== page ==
The Shark Blog
26. February 2010 22:13
In case you missed us… we're back now. Landshark hockey experienced some painful server issues over the past couple of months, so we bit the bullet and changed our hosting provider. The process is now complete, so we are now back and live. Look for new features and insightful, life-changing commentary in the weeks to come as we prepare for the stretch drive.
Sorry for the downtime. Better times ahead.
9. February 2010 12:47
When you look across the rosters in the NHL, it's remarkable to note just how many brothers there are suited up in the NHL these days. A quick glance at some of the European Olympic rosters next week with demonstrate just how prevalent the family ties have become: Sedins, Ruutus, Koivus, Lundqvists, Kostitsyns, Hossas, and the list goes on. With all the blood connections in the league these days, it's hardly even noteworthy to see two brothers face off against each other. So, the question remains, which set of the brothers represent the best pair (or trio) in the NHL today? Here are my picks, brother:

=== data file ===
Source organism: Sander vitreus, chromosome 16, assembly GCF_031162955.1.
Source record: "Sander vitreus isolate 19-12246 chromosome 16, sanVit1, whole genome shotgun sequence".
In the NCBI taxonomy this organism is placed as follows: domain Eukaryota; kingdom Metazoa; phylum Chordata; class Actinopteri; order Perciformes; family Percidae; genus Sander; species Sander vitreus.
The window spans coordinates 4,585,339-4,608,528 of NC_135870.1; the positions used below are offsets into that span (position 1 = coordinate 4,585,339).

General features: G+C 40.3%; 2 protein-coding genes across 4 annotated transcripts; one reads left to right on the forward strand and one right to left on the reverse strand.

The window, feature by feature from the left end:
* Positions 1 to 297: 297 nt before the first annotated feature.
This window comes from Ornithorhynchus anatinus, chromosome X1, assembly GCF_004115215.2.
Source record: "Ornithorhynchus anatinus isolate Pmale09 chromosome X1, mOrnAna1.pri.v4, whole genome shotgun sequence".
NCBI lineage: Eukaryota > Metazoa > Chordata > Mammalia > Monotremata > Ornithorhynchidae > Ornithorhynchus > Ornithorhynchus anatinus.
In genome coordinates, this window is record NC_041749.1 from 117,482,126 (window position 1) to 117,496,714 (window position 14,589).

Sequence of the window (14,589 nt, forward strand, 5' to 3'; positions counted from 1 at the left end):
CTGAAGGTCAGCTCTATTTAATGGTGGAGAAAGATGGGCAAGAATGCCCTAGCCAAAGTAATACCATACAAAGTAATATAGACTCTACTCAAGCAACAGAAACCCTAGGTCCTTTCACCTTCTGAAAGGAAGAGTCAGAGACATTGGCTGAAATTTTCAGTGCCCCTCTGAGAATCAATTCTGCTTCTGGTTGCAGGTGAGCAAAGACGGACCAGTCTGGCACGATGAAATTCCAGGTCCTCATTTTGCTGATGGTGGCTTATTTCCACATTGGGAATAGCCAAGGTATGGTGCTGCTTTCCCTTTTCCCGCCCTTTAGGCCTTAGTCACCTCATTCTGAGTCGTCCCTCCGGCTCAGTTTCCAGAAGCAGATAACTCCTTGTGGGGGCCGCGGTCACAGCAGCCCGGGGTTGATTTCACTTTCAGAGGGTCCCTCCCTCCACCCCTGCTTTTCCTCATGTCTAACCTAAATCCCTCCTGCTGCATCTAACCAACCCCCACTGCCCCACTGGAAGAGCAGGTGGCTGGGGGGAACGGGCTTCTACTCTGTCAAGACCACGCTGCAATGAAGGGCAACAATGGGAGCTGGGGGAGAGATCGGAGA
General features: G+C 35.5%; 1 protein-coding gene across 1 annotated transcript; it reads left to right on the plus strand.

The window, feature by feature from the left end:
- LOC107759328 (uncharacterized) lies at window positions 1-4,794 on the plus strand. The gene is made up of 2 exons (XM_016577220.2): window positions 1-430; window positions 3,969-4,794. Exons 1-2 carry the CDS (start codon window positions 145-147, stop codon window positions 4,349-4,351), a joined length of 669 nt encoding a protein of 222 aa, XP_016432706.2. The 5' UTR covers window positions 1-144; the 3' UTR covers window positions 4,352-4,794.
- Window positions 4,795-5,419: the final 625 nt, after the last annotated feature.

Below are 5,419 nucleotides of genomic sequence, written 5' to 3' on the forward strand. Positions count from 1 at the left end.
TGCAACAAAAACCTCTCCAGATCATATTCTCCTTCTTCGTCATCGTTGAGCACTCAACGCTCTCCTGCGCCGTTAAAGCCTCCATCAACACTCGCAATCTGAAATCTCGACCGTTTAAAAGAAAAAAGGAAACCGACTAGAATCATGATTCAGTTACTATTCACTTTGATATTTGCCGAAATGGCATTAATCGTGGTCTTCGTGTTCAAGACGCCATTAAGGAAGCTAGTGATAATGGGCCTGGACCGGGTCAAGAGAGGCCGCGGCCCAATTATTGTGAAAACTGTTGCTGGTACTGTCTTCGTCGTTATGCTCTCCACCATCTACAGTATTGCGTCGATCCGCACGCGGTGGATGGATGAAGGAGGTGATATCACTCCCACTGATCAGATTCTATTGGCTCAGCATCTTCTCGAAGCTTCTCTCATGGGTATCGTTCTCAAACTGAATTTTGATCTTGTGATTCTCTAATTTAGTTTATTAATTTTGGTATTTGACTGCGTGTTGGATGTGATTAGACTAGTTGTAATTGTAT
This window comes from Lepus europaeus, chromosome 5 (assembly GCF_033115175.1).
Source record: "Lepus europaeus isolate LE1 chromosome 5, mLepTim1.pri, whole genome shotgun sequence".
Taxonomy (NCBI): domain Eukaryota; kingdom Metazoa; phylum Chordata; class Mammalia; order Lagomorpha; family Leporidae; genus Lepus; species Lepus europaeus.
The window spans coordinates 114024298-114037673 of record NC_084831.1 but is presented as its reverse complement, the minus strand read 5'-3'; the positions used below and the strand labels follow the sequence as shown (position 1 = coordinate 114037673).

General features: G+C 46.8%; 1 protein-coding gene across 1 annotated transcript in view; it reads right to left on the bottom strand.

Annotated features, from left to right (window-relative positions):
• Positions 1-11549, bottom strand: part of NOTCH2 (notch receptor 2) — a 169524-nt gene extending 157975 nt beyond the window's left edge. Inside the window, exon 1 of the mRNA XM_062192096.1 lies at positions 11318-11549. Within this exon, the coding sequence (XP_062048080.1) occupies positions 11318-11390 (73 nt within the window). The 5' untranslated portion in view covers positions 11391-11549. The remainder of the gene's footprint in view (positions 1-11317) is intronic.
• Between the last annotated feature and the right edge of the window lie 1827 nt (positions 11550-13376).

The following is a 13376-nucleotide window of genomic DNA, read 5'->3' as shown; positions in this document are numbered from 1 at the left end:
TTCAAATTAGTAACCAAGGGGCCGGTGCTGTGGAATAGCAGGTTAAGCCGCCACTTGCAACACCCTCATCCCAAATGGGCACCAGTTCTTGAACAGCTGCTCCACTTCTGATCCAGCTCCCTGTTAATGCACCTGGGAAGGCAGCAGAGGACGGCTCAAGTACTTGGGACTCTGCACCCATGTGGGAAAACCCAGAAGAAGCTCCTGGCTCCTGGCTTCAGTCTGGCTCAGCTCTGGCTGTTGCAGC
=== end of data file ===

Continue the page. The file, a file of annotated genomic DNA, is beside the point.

9. Kostitsyns (Sergei & Andrei)
Though it's questionable if both brothers will remain in the NHL for long, they're the 2nd best duo playing on the same roster.
8. Kronwalls (Henrik & Staffan)
The Swedish defensemen are two of the hardest hitting players in the league today.
7. Michaleks (Zbynek & Milan)
Though they play different positions, these big Czech players are still emerging as stars in the league.
6. Millers (Ryan & Drew)
The only goalie / skater combo on the list (since Joel Lundqvist left the NHL). Ryan obviously carries the weight for these two.
5. Ruutus (Tuomo & Jarkko)
Imagine the scrums at the table with these kids growing up. Most irritating (and fun to watch) pair on the list. Tuomo is an all-around good player.
4. Niedermeyers (Scott & Rob)